THE vision which the spirit of Man has laboured to recapture fades even from memory. Bells and trumpets conquer it under their loud cataract. Nothing more is to be recovered of the reality that faced the spirit of Man in his instant of eternity.
Reality? Was it indeed reality or a dream, a figment of his own sickness?
Strange that the whole vast panorama of time and of eternity, recently so actual, should now have paled into the mere memory of a dispelled hallucination! Like a snow- flake dropped in water, it has melted, vanished. The warm present has dissolved it. Vainly now the spirit of Man thrusts his sight against the fog-wall. He cannot pierce it. Eternity is once more infinitely remote; and inconceivable, just an empty word. The vista of the future æons is mere fantasy. Even tomorrow, lying one little pace ahead, lies hidden.
Yielding to the present's insistent clamour, the spirit of Man observes today's mankind. Can men, he wonders, rise beyond themselves in this great moment? Oh that they may falsify the recent tragic vision, and at one bound cross the Rubicon that has so long restrained them! But are they the stuff for such a venture? Has their recent world-wide agony strengthened or weakened them? Has suffering purged or broken them? Will the moth now burst its chrysalis bonds, or is it poisoned at last fatally?
The spirit of Man perceives that the swarms of men are in unison at least in their will for peace, for a long respite from war's strain and horror; but lust for vengeance and fear of retribution force them into sharp discordancy; and equally the will for power and glory opposes itself to the passion to end all tyranny. And if men crave peace, it is less for love's sake than for fear's. Over the prostrate enemy the victors grasp comradely hands; but gauge each other with a wary eye. In all the celebrant cities the crowds are drunk with music and with impatient hope; but here and there a sober and a silent watcher is chilled with doubt.
Recently the conquered peoples, freed one by one, had blessed their liberators with flowers and wine and kisses; then, one by one disillusioned, they had cooled, or even turned futile arms against their new conquerors. For these victors, intent on order, on repairing the world's crushed tissues, had not been tender to the unruly germs of the new world-creature, whose strange, unlovely, foetal shape repels all those who cannot read its promise. Order, the victors conceived too simply, in an outworn pattern. Their touch, blindly healing, had favoured not the moth's unfinished shaping but the dissolute organs of the grub; not the new, the wakening Man, but the old sleep-walker.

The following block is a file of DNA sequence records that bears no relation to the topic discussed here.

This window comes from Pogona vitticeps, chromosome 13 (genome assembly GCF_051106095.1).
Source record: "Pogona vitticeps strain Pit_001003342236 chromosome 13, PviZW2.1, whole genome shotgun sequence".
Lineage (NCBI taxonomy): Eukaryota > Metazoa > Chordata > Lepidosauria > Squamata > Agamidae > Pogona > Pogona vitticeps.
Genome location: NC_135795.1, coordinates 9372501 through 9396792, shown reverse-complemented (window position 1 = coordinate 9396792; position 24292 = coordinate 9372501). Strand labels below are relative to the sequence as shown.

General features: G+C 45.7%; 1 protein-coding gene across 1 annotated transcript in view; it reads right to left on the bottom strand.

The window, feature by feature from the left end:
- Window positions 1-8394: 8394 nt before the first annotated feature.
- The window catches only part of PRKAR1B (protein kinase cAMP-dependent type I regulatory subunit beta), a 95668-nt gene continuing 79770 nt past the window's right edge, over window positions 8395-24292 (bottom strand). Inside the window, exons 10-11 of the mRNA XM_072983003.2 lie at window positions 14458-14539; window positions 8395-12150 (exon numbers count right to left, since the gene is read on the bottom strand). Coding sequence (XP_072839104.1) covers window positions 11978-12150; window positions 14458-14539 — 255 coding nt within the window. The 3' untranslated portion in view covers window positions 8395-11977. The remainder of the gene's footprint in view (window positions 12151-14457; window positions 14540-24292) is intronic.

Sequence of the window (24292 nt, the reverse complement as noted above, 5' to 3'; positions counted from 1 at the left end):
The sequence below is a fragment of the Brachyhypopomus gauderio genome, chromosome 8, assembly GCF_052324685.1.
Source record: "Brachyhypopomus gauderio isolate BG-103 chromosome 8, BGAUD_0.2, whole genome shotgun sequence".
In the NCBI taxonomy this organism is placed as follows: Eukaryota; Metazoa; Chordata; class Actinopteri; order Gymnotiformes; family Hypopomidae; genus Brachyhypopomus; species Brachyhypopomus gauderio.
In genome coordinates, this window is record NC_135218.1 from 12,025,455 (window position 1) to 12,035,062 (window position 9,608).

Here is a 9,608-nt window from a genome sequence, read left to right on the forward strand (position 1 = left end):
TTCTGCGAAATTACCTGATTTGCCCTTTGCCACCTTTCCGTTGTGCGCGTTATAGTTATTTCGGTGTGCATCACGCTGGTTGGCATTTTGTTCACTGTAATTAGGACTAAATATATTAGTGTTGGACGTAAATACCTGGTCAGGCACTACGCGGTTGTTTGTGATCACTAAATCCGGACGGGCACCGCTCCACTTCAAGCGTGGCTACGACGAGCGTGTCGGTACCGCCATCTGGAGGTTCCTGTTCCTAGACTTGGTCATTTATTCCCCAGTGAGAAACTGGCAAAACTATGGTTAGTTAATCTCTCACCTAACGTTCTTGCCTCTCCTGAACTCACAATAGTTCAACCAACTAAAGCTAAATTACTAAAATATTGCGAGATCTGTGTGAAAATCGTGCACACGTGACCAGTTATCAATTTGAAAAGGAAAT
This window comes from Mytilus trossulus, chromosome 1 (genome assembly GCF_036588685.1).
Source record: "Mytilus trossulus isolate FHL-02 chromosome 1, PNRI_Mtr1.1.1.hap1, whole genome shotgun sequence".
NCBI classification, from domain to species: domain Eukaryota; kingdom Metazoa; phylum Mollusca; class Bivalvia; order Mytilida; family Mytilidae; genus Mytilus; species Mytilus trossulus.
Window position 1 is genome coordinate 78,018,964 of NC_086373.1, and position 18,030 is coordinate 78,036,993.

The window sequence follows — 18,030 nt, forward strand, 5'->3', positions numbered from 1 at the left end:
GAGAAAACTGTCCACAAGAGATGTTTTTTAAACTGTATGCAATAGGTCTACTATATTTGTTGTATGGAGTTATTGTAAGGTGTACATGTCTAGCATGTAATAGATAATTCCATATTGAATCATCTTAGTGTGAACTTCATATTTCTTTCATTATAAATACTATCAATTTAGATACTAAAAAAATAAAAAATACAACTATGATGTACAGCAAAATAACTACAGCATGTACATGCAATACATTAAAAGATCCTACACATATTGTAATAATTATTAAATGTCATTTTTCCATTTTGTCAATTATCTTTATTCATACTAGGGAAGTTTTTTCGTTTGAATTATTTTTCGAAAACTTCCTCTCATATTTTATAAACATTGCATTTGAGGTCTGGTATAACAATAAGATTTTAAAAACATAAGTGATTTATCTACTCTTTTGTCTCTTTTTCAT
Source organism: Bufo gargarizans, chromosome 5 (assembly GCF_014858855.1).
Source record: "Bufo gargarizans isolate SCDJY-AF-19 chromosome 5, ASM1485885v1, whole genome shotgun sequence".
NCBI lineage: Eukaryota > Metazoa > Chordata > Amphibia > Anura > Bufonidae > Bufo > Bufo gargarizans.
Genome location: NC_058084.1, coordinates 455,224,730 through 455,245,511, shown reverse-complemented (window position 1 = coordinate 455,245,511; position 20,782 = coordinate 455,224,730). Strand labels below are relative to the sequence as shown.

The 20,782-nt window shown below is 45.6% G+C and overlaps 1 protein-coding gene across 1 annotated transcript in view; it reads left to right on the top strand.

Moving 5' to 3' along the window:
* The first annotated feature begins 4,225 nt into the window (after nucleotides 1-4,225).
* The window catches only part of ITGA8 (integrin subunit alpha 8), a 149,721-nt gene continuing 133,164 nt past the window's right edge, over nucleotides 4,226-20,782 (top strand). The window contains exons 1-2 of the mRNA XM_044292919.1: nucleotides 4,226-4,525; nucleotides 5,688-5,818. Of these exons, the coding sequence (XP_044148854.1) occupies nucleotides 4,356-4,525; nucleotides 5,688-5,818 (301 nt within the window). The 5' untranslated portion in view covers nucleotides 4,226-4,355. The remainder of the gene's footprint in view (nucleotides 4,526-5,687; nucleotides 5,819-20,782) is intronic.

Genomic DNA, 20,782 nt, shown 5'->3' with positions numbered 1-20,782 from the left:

So it seems to the anxious spirit of Man, watching through his many eyes his own tortured flesh. Wherever war has passed, and where the tyrant armies have withdrawn from their untenable conquests, and ebbed back towards their central stronghome, desolation lies in the wake of the retreating flood. Fields are barren; for the young men were taken away to be work-slaves in the enemy lands. Villages, if not wrecked and burned for vengeance, are starving, their [ food-stores rifled. Cities are crippled or utterly destroyed, their machinery smashed or stolen. And everywhere the human creatures, harshly moulded by years of warfare or years of oppression or years of vain though supremely brave secret resistance to the foreign tyrant, are now too familiar with harshness, are unserene, are tinder to every spark. Marred by hunger, by uncared-for sickness, by respiteless fear or sudden terror, by impotent hate or outraged love, they are gaunt and deadly tired; are listless, and yet quick to puerile or senile passion, whether of friendliness or loathing, impulsive gratitude or spite. Too long one sole crude need has grimly ruled these conquered; ruled all of them save the heroic resisters; the need not for God, or the soul's salvation, nor for mankind's liberation, nor even for the rescue of their country, but just for food and clothing, a bare pittance, endlessly sought and never adequate. For this, and for avoidance of the conqueror's harshness, they have daily schemed and ventured. Strange that, in spite of all, some had found time and strength to work for a happier future, to fan courage and hope through secret newspapers and radio, and with the example of their own heroism.